... If the application is for minimal power levels, determine an increment of capacitance that gives a significant change, and devise some method of putting them in the circuit, in parallel, one at a time.
 
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Papabravo

Joined Feb 24, 2006
15,019
Only similar concept I can think of is trimmer capacitors that adjust plate separation to adjust capacitance, or air-gap capacitors that adjust by rotating the plates. Trimmers and air-gap capacitors are not used in power applications AFAIK. What is usually plotted in the complex plane has nothing to do with power it is either impedance or admittance. If it is admittance the sign is reversed, so capacitors have positive admittance and inductors have negative admittance. I suppose you could plot watts on the real axis but to get VARs do you just multiply a real voltage and a real current by j (the imaginary unit) to get reactive power. So how does one interpret such a plot? Does the vector sum of three values (for an R, an L, and a C) produce anything meaningful?
No that's not right. To do it correctly you express the voltage and current as complex exponentials and then you multiply them together to get a time varying power function with the proper magnitude and phase.
\[ P_0\;=\;V_0 e^{(j\omega t\;+\;\phi)}\cdot I_0 e^{(j\omega t\;+\;\psi)}\;=\;V_0 I_0 e^{(j2\omega t\;+\;\phi\;+\;\psi)}\;=\;V_0I_0cos(2\omega t+\phi+\psi)\;+\; jsin(2\omega t+\phi+\psi) \]
 
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SamR

Joined Mar 19, 2019
3,049
Quite a bit of confusion about what you are trying to control but rotary encoders are typically used to input a signal to a uC. Depending on which way it is turned one switch makes before the other to send "up/down" to the controller.
 

Papabravo

Joined Feb 24, 2006
15,019
Quite a bit of confusion about what you are trying to control but rotary encoders are typically used to input a signal to a uC. Depending on which way it is turned one switch makes before the other to send "up/down" to the controller.
Right -- that is the simple part of the question. The hard part of the question is "...which would connect itself to some device that would control the power output of the capacitor." I'm really struggling to figure out what the TS is talking about here.
 

Thread Starter

nmateik

Joined Dec 10, 2019
20
It's for an inverter welder so I know its possible, because when I turn the rotary encoder clockwise it increases the power output of the welder. the capacitors are connected to the positive terminal there's 4 of them in series, so there's a physical change going on.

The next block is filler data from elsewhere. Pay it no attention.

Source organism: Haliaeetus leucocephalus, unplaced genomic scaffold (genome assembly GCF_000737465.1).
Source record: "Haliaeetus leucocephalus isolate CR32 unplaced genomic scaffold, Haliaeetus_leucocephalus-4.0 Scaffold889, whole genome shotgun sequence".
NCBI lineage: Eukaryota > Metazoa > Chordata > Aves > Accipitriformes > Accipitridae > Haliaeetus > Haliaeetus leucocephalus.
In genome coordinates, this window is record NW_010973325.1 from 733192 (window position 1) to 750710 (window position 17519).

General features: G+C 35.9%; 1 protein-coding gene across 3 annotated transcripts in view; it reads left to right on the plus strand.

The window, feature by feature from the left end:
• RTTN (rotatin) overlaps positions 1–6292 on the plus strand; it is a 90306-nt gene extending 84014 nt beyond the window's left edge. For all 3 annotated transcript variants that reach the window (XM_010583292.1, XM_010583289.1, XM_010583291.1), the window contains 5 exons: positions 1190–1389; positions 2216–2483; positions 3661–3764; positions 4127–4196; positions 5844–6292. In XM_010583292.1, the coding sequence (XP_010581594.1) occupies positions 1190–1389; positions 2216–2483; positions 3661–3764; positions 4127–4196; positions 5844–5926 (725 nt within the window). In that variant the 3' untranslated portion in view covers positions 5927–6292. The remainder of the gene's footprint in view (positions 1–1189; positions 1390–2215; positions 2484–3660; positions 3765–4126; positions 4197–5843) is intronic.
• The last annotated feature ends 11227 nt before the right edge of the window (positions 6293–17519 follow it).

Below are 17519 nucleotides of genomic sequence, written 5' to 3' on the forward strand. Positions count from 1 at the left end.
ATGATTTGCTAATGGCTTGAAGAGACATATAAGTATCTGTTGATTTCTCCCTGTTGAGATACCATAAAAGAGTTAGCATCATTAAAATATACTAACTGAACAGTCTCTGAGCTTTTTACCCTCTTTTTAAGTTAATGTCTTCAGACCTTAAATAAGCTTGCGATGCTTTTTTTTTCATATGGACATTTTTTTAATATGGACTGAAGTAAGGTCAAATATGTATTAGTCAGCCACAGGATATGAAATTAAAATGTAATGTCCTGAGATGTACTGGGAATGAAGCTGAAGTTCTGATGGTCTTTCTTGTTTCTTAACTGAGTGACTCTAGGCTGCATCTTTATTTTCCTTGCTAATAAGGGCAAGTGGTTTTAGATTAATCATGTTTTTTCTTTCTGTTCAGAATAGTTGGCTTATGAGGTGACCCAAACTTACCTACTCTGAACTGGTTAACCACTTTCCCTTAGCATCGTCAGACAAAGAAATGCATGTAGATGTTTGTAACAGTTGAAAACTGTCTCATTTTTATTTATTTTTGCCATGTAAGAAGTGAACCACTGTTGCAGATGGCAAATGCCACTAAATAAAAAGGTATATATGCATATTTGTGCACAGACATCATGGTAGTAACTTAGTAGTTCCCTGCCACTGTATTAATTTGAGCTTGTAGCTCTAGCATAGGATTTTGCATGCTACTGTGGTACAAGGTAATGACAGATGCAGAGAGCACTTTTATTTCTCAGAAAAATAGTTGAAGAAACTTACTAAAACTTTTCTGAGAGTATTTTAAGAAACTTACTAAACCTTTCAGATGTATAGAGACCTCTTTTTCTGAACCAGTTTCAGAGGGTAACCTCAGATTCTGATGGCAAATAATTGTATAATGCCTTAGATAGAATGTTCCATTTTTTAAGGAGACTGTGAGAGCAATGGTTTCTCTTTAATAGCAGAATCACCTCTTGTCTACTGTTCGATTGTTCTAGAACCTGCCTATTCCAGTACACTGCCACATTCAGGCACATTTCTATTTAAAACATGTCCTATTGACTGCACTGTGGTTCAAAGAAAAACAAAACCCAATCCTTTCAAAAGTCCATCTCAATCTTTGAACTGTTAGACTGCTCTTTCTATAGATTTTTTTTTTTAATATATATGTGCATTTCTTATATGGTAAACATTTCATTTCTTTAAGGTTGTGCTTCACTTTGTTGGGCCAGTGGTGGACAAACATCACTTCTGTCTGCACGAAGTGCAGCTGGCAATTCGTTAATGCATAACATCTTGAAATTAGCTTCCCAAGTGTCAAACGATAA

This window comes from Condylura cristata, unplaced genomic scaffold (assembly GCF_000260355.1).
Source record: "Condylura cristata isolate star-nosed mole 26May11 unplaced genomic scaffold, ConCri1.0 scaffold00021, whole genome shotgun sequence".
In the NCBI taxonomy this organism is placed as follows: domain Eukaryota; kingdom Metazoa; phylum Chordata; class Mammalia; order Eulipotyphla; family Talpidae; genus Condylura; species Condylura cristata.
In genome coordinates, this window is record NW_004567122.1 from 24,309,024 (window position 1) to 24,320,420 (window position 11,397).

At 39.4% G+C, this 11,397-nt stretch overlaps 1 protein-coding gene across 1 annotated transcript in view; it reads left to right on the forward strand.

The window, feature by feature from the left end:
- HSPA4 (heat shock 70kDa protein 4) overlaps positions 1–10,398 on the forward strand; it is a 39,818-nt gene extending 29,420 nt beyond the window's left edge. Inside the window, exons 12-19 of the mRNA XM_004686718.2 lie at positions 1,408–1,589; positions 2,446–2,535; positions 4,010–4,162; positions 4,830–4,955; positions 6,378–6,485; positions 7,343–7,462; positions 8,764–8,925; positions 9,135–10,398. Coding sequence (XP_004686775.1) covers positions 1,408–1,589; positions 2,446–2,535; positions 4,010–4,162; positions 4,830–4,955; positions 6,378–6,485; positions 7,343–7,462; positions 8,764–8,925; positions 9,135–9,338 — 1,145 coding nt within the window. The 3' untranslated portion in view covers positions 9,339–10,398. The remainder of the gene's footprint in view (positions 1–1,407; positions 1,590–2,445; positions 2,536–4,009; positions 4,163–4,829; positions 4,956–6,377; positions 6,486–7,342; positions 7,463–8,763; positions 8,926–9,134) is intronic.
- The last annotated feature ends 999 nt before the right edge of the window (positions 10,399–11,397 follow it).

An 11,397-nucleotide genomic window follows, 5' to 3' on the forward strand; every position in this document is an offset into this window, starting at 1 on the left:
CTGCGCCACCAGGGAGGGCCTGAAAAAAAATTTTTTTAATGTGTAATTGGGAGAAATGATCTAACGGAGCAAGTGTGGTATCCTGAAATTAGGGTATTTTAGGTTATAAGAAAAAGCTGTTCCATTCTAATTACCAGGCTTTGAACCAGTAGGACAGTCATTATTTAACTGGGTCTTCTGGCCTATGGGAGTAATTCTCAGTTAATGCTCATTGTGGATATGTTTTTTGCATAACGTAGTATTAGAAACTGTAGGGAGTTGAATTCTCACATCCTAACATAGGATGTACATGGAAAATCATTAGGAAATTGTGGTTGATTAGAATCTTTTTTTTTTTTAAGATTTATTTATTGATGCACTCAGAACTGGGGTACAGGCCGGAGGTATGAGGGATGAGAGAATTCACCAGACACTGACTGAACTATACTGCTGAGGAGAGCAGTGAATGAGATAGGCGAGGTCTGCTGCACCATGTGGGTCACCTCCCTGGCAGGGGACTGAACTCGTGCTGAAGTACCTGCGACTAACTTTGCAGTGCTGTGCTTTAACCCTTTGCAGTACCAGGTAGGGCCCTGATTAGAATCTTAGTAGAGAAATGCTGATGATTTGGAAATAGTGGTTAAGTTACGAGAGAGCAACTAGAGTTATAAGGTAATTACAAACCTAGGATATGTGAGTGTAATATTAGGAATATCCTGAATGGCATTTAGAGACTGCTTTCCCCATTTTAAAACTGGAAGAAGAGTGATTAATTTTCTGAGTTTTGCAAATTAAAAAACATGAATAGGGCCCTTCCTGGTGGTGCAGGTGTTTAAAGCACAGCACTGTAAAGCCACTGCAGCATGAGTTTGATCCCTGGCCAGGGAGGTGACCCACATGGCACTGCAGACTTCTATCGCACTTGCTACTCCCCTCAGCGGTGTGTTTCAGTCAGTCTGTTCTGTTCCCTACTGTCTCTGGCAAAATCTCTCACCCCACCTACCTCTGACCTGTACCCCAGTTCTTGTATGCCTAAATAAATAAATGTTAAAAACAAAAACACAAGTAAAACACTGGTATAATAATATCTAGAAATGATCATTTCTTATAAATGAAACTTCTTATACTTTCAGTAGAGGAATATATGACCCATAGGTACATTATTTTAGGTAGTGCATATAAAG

Papabravo

Joined Feb 24, 2006
15,019
It's for an inverter welder so I know its possible, because when I turn the rotary encoder clockwise it increases the power output of the welder. the capacitors are connected to the positive terminal there's 4 of them in series, so there's a physical change going on.
So I guess there is some magic going on under the hood.
 

Thread Starter

nmateik

Joined Dec 10, 2019
20
Please state this information up-front in your next post.
Save us from a silly guessing game.
Why should it matter? They both work on the same principal a rotary encoder in-fact is adjusting the power output of the capacitor which was clearly stated in my original post.
 

Sensacell

Joined Jun 19, 2012
2,718
Why should it matter? They both work on the same principal a rotary encoder in-fact is adjusting the power output of the capacitor which was clearly stated in my original post.
It's always helpful to establish context when asking questions, this helps others to understand what you are doing.
 

Papabravo

Joined Feb 24, 2006
15,019
Here's a link the the manual. The wiring diagram is on page 28/29: https://www.lincolnelectric.com/assets/servicenavigator-public/lincoln3/imt10164.pdf

There is no magic. The control appears to be a typical rotary encoder with press to select. One can adjust inductance to control the arc. The only mention of capacitance was a safety note about discharging the capacitors before servicing.
So how is the inductance adjusted in response to the movements, forward or backward, of the rotary encoder??